Pompeii's Villa dei Misteri reopens - update 2

'We've turned over a new leaf' says Franceschini

(refiles, changes Thursday to Friday).
    (ANSA) - Pompeii, March 20 - Pompeii's largest house Villa dei Misteri (Villa of the Mysteries), famous for its frescoes of the cult of Bacchus or Dionysus, reopened Friday after a two-year restoration and a three-month closure for work on its paving. "Here in Pompeii we're turning over a new leaf" after years of collapses and damage to the UNESCO site, said Culture Minister Dario Franceschini as he cut the ribbon. "Today is a truly important day for Pompeii," he went on. "We have behind us a year of extraordinary work. We have closed three work sites while another 13 have been opened, nine contracts have been started and we have hired 85 people in various positions. "The visitors rose by 200,000 in 2014. "We have very many initiatives planned for the (Milan) Expo (world's fair too. "We know the world looks to Pompeii with scrupulous attention. "Today Italy is proud to tell the world: 'We have turned over a new leaf in Pompeii'".
    The restoration, which began in May 2013, was funded by the Special Superintendency for the Archaeological Heritage of Naples and Pompeii (SANP) and was conducted in lots so that parts of the Villa were still open to the public throughout the restoration process.
    The Villa was first discovered in excavations in 1909 and was exceptionally well-preserved despite the eruption of Vesuvius in 79 A.D., which covered it in a layer of over 30 feet of volcanic ash.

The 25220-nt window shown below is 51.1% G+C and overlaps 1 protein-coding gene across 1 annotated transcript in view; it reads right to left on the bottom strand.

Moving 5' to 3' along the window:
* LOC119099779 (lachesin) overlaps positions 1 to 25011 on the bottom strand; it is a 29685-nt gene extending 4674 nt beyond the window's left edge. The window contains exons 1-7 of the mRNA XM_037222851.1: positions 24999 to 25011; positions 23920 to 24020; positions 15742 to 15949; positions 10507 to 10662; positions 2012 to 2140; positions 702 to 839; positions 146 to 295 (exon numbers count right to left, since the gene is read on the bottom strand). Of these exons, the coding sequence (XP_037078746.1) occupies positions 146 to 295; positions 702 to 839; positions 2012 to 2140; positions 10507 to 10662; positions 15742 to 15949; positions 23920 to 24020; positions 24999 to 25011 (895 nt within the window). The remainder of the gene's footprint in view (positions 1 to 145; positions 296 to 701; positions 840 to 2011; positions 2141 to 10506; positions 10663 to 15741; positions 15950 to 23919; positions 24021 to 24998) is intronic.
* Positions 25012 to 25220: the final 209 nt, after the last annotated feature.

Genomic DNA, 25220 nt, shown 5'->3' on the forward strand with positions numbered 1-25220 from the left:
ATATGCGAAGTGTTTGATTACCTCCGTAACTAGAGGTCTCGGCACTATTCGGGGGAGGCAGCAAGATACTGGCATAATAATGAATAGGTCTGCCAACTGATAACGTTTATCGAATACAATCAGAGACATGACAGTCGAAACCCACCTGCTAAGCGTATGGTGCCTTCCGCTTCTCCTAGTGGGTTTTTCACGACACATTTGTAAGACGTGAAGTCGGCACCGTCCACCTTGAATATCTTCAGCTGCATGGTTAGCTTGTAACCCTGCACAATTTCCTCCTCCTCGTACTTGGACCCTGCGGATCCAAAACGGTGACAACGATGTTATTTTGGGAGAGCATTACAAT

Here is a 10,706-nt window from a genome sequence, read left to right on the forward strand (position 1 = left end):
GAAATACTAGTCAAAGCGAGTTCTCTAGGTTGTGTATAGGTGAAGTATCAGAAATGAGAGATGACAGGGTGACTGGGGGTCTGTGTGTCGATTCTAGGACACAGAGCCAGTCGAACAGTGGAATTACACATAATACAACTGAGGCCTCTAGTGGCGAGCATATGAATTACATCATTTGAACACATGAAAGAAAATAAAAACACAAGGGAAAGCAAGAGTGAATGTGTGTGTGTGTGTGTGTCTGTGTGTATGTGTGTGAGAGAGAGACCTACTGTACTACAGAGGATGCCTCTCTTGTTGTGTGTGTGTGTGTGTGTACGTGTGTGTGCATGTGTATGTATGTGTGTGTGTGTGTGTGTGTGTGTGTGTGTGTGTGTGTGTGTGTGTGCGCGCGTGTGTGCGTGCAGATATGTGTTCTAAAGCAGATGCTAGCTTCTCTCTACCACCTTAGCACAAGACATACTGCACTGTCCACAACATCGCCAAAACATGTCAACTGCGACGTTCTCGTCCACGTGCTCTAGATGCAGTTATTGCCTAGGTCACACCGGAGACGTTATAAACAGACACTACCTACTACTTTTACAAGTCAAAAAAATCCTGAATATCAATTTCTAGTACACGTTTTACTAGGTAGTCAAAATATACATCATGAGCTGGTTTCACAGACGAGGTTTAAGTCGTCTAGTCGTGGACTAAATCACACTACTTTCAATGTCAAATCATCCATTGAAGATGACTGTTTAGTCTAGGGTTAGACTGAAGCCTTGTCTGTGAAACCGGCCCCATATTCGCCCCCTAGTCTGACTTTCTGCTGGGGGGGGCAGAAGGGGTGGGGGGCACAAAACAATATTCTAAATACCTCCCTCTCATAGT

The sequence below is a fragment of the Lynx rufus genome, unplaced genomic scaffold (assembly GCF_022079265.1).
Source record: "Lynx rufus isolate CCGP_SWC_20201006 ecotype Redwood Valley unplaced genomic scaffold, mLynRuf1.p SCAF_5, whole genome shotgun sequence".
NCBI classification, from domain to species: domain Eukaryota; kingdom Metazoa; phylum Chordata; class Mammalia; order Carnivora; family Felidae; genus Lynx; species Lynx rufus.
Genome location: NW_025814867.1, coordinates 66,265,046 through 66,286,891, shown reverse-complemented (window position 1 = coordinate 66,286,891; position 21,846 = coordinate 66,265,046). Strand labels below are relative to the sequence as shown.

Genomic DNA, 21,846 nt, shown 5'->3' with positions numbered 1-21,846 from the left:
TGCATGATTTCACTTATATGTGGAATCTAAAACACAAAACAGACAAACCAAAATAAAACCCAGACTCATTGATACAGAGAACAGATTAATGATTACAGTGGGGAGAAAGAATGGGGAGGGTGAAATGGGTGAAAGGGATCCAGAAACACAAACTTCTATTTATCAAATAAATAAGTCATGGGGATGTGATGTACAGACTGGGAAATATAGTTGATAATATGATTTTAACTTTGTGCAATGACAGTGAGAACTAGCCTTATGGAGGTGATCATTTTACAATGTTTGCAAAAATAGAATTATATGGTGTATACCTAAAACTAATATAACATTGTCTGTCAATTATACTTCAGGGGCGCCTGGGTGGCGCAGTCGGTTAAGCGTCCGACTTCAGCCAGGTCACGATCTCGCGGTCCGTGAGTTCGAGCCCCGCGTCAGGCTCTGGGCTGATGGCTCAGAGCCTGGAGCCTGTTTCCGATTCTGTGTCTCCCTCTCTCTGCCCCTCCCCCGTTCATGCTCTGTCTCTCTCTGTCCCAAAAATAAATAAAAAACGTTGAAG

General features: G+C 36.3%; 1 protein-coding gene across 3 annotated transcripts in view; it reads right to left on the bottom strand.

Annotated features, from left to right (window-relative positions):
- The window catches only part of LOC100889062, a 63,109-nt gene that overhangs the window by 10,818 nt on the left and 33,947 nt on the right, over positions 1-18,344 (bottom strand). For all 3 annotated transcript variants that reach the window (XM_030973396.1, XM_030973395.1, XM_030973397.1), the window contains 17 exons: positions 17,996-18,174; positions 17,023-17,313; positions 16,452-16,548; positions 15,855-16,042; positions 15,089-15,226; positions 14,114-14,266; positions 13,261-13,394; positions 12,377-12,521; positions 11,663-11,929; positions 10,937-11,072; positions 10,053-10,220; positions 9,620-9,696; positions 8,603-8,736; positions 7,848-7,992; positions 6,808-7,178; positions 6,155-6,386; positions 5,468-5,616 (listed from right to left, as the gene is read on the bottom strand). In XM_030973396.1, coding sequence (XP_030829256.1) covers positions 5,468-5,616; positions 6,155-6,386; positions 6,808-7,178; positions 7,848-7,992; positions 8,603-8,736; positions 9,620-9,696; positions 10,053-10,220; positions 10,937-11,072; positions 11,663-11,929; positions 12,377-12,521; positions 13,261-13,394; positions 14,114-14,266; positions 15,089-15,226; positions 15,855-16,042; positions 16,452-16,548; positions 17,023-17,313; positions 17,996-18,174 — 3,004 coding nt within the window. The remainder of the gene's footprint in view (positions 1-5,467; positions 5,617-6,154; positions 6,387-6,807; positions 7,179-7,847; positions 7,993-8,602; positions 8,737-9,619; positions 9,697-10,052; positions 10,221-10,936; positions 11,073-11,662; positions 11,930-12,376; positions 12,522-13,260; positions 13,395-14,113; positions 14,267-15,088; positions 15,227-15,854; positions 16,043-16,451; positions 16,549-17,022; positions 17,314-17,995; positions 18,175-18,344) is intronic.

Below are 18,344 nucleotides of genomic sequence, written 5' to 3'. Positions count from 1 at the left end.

The recent restoration work, which involved 70 rooms of the Villa, corrected some of the damage inflicted by previous restoration techniques that were found to be harmful to the Villa's frescoes over the years.
    In work done during the 1930s, wax was applied to preserve the frescoes, but ultimately faded the colors, something that was corrected using techniques to first identify the nature of the chromatic alterations and other damage over time and then perform restorations.
    In addition to work done to restore the Villa's frescoes, the most famous of which is the Dionysiac friezes portraying the mysteries of the Cult of Dionysus from which the Villa takes its name, work was also done to clean the intricate mosaic floor decorations.


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